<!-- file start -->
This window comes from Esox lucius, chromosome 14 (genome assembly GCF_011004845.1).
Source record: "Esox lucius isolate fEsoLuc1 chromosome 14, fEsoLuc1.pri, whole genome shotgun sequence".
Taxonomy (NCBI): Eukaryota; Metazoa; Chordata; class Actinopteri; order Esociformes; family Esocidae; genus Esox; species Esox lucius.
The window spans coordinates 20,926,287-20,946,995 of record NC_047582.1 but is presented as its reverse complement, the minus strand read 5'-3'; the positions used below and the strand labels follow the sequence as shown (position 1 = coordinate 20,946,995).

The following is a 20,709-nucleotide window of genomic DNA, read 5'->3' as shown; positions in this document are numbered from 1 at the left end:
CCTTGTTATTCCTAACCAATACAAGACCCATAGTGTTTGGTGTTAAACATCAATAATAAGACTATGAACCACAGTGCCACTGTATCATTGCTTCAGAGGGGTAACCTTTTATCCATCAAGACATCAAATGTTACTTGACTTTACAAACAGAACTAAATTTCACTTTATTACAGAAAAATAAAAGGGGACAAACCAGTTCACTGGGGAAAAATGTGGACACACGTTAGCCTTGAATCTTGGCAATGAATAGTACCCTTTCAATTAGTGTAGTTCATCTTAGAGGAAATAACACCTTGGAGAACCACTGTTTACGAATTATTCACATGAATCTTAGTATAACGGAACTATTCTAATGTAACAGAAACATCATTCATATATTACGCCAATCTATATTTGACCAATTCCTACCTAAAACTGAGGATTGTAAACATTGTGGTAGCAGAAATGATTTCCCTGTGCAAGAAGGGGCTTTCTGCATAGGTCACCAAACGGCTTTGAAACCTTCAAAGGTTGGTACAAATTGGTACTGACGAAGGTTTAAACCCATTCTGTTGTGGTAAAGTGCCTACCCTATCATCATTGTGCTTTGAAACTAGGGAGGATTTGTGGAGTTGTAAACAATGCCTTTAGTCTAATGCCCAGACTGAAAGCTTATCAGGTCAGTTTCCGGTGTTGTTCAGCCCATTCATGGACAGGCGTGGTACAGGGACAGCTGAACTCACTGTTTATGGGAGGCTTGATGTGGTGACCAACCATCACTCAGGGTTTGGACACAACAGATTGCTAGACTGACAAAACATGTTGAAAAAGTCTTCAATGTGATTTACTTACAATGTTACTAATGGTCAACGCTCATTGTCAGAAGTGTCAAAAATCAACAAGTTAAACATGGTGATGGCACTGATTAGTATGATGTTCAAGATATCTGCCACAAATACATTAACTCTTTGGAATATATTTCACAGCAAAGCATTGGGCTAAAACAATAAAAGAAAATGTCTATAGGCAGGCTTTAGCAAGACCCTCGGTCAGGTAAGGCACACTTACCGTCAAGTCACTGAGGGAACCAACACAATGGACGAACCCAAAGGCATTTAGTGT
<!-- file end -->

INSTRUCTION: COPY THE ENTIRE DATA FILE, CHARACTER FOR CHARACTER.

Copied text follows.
This window comes from Esox lucius, chromosome 14 (genome assembly GCF_011004845.1).
Source record: "Esox lucius isolate fEsoLuc1 chromosome 14, fEsoLuc1.pri, whole genome shotgun sequence".
Taxonomy (NCBI): Eukaryota; Metazoa; Chordata; class Actinopteri; order Esociformes; family Esocidae; genus Esox; species Esox lucius.
The window spans coordinates 20,926,287-20,946,995 of record NC_047582.1 but is presented as its reverse complement, the minus strand read 5'-3'; the positions used below and the strand labels follow the sequence as shown (position 1 = coordinate 20,946,995).

The following is a 20,709-nucleotide window of genomic DNA, read 5'->3' as shown; positions in this document are numbered from 1 at the left end:
CCTTGTTATTCCTAACCAATACAAGACCCATAGTGTTTGGTGTTAAACATCAATAATAAGACTATGAACCACAGTGCCACTGTATCATTGCTTCAGAGGGGTAACCTTTTATCCATCAAGACATCAAATGTTACTTGACTTTACAAACAGAACTAAATTTCACTTTATTACAGAAAAATAAAAGGGGACAAACCAGTTCACTGGGGAAAAATGTGGACACACGTTAGCCTTGAATCTTGGCAATGAATAGTACCCTTTCAATTAGTGTAGTTCATCTTAGAGGAAATAACACCTTGGAGAACCACTGTTTACGAATTATTCACATGAATCTTAGTATAACGGAACTATTCTAATGTAACAGAAACATCATTCATATATTACGCCAATCTATATTTGACCAATTCCTACCTAAAACTGAGGATTGTAAACATTGTGGTAGCAGAAATGATTTCCCTGTGCAAGAAGGGGCTTTCTGCATAGGTCACCAAACGGCTTTGAAACCTTCAAAGGTTGGTACAAATTGGTACTGACGAAGGTTTAAACCCATTCTGTTGTGGTAAAGTGCCTACCCTATCATCATTGTGCTTTGAAACTAGGGAGGATTTGTGGAGTTGTAAACAATGCCTTTAGTCTAATGCCCAGACTGAAAGCTTATCAGGTCAGTTTCCGGTGTTGTTCAGCCCATTCATGGACAGGCGTGGTACAGGGACAGCTGAACTCACTGTTTATGGGAGGCTTGATGTGGTGACCAACCATCACTCAGGGTTTGGACACAACAGATTGCTAGACTGACAAAACATGTTGAAAAAGTCTTCAATGTGATTTACTTACAATGTTACTAATGGTCAACGCTCATTGTCAGAAGTGTCAAAAATCAACAAGTTAAACATGGTGATGGCACTGATTAGTATGATGTTCAAGATATCTGCCACAAATACATTAACTCTTTGGAATATATTTCACAGCAAAGCATTGGGCTAAAACAATAAAAGAAAATGTCTATAGGCAGGCTTTAGCAAGACCCTCGGTCAGGTAAGGCACACTTACCGTCAAGTCACTGAGGGAACCAACACAATGGACGAACCCAAAGGCATTTAGTGT